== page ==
When you are dealing with cats with issues, food also becomes a big issue, especially in the age of Corporate Pet Food poisoning our animals with toxic and substandard ingredients. But let me just tell you that you will be thoroughly challenged to find a food without some fucked up shit in it. And I’m not kidding. So let me just preface my screaming session with some facts:
Moon is a neurotic cement truck. He plugged up the first year he was in the house with us, so, he has to have a low mineral diet (Calcium, Phosphorus, and Magnesium), a low carb diet (carbs make him fat and crazy with too high a urine PH), and because he has allergies, we can’t have fish or beef or lamb. We haven’t ruled out chicken at this point either. So far, he doesn’t seem to have a problem with chicken.
Rupert is FIV and seems to also have problems with beef resulting in chin acne.
Both are also feral cats, and to keep feral cats calm, they have to be able to eat when they feel like it, just like they did outside. If food is not plenty and available, it does trigger fear of starvation and that can trigger territorial conflict. So that said, they eat dry food and wet food. Dry so that I can leave food out during the day to relax the feral cat panic muscles, and wet because moist tasty meat is good for the urinary tract.
For kibble, I used to feed EVO, even to my ferrets because it’s very low carb, but I had to switch because the mineral load is just too high for Moon, and Proctor & Gamble bought them so the recalls began pretty promptly after that. He was on a prescription diet for a while but the carb load was way too high and he started getting fat and crazy from the cheap ingredients. So, I wandered into Catinfo.org, and they had some nice charts with carb and phosphorous percentages that I could use as a start. Eventually, I settled on Young Again Mature because it had the same mineral profile as the prescription food, contained a citrate to dissolve the crystals, and had a 6% carb level, though I have since switched to the zero carb. It uses Hydrolyzed pork and chicken, which are low on the allergen scale. Not to mention that their claim of self-regulation is very true. It took about 6 months, but now, I can leave food out and they never eat it all and Moon dropped the weight he gained. He’s also been sludge free in his bladder since he started eating it.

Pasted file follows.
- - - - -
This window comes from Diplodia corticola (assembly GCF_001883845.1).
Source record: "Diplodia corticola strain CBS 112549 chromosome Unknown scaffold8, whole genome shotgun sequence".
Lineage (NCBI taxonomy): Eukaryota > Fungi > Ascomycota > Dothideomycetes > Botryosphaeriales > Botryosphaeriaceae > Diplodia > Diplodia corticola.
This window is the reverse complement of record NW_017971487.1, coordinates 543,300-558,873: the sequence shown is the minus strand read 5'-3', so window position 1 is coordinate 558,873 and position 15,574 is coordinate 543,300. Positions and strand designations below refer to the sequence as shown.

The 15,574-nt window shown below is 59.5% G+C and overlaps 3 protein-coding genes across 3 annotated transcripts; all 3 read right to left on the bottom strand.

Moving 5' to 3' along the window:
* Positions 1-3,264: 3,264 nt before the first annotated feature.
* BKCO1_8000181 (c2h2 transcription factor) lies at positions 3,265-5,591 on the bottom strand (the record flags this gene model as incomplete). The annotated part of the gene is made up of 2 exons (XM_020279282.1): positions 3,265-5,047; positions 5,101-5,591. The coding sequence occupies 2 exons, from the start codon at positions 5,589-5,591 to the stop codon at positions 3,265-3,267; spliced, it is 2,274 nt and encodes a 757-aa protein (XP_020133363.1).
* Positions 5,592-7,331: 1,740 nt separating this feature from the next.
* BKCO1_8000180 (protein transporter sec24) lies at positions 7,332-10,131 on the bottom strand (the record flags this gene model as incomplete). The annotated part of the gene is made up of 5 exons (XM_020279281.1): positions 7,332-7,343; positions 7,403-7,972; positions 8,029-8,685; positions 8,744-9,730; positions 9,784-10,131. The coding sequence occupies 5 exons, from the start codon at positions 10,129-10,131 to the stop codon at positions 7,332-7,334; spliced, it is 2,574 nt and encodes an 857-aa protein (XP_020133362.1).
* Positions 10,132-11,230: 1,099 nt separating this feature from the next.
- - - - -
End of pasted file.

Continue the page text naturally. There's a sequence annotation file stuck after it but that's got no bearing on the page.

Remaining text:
Now canned gets more complicated. I have tried every canned food under the sun and quite a few dehydrated/raw diets. None of them have the low mineral load needed for Moon, so they only get ½ a 3-oz can a day. It’s basically a meaty treat and it gives me options for rotating their protein sources. Moon never liked any of the raw food, and with Rupert’s immune issues, I’m not supposed to risk raw with him at all, and that’s fine by me. When you can’t get the cat to eat it, you’re just throwing money away anyway. Neither will eat cold food, so I need the smallest cans possible because I can’t refrigerate them. The can has to be gone within 12 hours. I can’t do that with a big can because they are just too rich for Moon’s system and he won’t eat more than a couple teaspoons in a sitting.